Reprinted, with permission, from the Sept/Oct 2006 issue of Value Examiner.
Grasshopper was a junior accountant on partnership track and excellent at her job. But she didn’t know how to develop business.
So Grasshopper went to the office of the firm’s top rainmaker, a soft-spoken CPA known as The Chief. “Tell me, Chief,” said Grasshopper, sitting down in a finely upholstered chair. What is one thing I can do to begin developing business?”
Looking up from a document he was editing, the Chief said, “Why not start with your friends?”
“My friends?” said Grasshopper. “But, Chief, I’m uncomfortable asking friends for business. It feels like I’m asking for favors.”
“I think you misunderstand business development, Grasshopper,” said the Chief, chuckling. “Clients don’t pick accountants as a favor. They pick accountants who understand their business and can help them in some important way.”
Grasshopper was silent for a moment and then nodded. “How should I start, Chief? I want to learn how to grow clients.”
“Tell me, Grasshopper. Do you have any friends who work for companies that might hire this firm?”
“Well, there’s one, but I don’t know whether….”
“Tell me about this friend,” said the Chief.
Grasshopper said, “Her name is Butterfly, and she works on M&A for National Gigantic Corporation. She’s considered a rising star. We were in college together. We see each other fairly often. She’s dating a friend of mine.”
The Chief turned to his computer, called up the firm’s website, and clicked on the “Seminars and Events” menu. “I see we are hosting a Mergers and Acquisitions Roundtable with the head of M&A for a major law firm,” he said. “Call your friend on the telephone and personally invite her to the roundtable.”
Grasshopper thought for a few moments, and said, “Oh, I see. Instead of asking for a favor, I offer Butterfly something she values, a chance to become more informed about mergers and acquisitions.”
“You’re getting it, Grasshopper. Now I have a question for you. What will you do when she attends the roundtable?”
“Ask her for some accounting business?”
“No, Grasshopper. At the end of the session, say to her, ‘I’m glad you could come today. I’d like to have lunch with you sometime soon and learn what you’re up to at National Gigantic. Are you interested?’”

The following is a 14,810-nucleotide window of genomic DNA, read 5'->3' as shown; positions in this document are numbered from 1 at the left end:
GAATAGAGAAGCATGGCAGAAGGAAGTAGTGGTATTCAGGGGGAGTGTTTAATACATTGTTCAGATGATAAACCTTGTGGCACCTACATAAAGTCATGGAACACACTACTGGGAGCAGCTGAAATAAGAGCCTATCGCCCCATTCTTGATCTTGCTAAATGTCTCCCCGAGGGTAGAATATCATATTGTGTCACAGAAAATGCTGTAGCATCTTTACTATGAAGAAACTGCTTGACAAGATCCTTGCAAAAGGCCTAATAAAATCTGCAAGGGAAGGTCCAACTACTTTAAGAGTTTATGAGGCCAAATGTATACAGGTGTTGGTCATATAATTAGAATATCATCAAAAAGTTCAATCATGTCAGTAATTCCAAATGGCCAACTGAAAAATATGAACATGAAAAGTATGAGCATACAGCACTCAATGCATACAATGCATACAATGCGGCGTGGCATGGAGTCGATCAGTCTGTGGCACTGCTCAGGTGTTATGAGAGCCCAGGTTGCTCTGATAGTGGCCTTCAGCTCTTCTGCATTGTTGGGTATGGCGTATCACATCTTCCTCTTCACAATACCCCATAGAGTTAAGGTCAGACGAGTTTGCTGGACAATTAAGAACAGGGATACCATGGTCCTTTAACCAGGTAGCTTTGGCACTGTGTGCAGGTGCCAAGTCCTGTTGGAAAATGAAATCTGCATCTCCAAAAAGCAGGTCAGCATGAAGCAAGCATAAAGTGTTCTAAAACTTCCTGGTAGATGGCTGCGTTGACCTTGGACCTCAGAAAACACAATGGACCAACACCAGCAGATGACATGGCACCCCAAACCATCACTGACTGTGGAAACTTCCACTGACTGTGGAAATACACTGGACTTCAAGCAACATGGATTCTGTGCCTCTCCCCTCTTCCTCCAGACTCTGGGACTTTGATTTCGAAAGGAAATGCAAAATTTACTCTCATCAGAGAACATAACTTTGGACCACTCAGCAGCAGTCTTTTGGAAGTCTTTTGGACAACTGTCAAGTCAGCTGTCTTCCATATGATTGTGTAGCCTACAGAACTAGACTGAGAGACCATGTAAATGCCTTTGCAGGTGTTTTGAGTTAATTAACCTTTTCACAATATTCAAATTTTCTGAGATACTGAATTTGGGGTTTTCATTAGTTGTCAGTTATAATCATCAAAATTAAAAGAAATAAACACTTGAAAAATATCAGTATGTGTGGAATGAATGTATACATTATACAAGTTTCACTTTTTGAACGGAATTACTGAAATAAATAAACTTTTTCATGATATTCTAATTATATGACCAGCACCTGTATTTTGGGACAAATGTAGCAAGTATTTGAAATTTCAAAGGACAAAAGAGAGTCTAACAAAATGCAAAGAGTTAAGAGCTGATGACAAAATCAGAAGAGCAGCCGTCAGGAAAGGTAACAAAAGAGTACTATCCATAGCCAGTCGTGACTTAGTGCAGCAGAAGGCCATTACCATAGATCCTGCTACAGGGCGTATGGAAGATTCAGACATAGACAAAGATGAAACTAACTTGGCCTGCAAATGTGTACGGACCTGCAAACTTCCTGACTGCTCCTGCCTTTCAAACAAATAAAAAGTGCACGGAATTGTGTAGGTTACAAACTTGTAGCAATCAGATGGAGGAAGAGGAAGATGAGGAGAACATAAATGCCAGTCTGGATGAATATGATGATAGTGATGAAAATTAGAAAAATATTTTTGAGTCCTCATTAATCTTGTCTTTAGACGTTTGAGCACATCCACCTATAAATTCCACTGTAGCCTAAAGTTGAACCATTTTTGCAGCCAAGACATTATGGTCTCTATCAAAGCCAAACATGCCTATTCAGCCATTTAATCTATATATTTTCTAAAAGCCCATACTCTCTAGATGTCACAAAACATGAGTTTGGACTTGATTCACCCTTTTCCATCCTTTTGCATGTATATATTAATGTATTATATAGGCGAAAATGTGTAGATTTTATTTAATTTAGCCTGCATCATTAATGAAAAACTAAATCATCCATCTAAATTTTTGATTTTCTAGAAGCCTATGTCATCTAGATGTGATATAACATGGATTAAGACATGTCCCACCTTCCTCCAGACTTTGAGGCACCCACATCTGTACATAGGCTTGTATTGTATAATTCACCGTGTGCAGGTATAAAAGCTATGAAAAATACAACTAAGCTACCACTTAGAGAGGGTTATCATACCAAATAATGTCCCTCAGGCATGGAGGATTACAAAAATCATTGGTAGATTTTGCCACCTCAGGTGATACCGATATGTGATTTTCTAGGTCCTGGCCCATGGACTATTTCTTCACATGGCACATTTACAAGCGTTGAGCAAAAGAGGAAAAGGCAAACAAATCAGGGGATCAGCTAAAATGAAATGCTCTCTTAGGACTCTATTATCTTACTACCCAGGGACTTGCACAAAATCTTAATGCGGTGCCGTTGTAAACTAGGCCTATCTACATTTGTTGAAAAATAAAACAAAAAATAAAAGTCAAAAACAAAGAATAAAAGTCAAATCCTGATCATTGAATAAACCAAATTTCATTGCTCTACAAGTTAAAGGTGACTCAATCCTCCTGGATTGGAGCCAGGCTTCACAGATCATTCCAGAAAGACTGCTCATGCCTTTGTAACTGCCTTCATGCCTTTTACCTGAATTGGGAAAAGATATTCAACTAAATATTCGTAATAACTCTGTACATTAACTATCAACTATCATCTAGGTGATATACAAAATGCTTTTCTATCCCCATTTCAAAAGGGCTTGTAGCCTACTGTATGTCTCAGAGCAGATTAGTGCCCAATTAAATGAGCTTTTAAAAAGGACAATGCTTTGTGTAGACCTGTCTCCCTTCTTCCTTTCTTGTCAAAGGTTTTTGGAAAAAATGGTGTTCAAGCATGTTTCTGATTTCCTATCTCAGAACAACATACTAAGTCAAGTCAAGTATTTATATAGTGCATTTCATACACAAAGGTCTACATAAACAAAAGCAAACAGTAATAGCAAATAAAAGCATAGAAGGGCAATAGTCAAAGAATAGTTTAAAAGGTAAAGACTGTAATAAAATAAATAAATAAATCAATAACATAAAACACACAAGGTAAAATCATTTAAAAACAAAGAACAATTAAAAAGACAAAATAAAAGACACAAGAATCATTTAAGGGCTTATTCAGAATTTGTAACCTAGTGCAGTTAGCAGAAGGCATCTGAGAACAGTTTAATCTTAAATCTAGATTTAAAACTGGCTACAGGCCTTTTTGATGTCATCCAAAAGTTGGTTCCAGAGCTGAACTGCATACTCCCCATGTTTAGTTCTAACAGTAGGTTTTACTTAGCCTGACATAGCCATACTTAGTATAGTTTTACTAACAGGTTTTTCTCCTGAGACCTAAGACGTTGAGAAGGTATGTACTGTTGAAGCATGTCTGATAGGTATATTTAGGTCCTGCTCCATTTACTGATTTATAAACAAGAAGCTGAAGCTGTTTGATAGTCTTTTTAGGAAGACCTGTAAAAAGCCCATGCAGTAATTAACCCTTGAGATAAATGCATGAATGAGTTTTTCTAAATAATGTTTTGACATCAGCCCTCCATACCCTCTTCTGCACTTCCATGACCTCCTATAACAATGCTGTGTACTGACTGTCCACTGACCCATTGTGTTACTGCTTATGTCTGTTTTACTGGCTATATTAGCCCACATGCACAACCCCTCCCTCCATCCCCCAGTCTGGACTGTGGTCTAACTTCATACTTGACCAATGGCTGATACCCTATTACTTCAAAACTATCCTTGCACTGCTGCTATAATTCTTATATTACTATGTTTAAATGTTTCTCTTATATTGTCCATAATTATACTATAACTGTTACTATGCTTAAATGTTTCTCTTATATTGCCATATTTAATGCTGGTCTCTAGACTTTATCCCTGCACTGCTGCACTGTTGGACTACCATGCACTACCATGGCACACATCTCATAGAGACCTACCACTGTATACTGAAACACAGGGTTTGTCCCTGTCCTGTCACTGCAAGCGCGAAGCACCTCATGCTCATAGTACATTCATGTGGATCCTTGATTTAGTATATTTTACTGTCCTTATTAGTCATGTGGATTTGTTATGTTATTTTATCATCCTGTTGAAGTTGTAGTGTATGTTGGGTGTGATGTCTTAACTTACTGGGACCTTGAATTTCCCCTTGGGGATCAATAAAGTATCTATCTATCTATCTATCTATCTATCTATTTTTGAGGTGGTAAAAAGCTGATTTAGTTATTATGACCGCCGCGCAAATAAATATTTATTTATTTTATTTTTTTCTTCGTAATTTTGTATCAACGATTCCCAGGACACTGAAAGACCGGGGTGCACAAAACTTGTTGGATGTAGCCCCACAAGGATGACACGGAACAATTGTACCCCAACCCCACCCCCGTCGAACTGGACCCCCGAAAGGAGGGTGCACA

Grasshopper smiled. “I get it,” she said. “She’ll have lunch with me because I’ve just done her a favor.”
“Sort of,” the Chief said. “The invitation to the roundtable shows that you’re interested in being her resource. Business people want resources to help them with their jobs. She’ll have lunch with you because she values your company.”
“What should I do at the lunch?” asked Grasshopper.
“Ask about her business and listen,” said the Chief. “Let her talk about her challenges. Great business developers listen. They understand that if you listen carefully enough, the prospect will tell you how to get her business.”
“She’ll tell me how to get her business?”
“Sure,” said the Chief. “Maybe she’ll tell you about the challenges of identifying good prospect companies for acquisitions. Or maybe they have a compliance problem. Just listen. She’ll probably reveal several ways our firm could be a resource.”
“If I hear about one of these problems, should I ask for the business then?”
The Chief smiled again “Chances are there won’t be any immediately available opportunities. Just remember her key challenges for when you follow up.”
“I get it,” said Grasshopper. “I’ll begin sending her articles and newsletters all aimed at helping her deal with her challenges.”
“And with every follow-up,” the Chief added, “include a letter that says you’d love to be a resource should the opportunity arise.”
“This sounds exciting, Chief. But what do I do while I’m waiting for her to finally hire me as an accountant?”
“Go looking for more Butterflies, Grasshopper,” said the Chief, turning back to his document. “Go looking for more Butterflies.”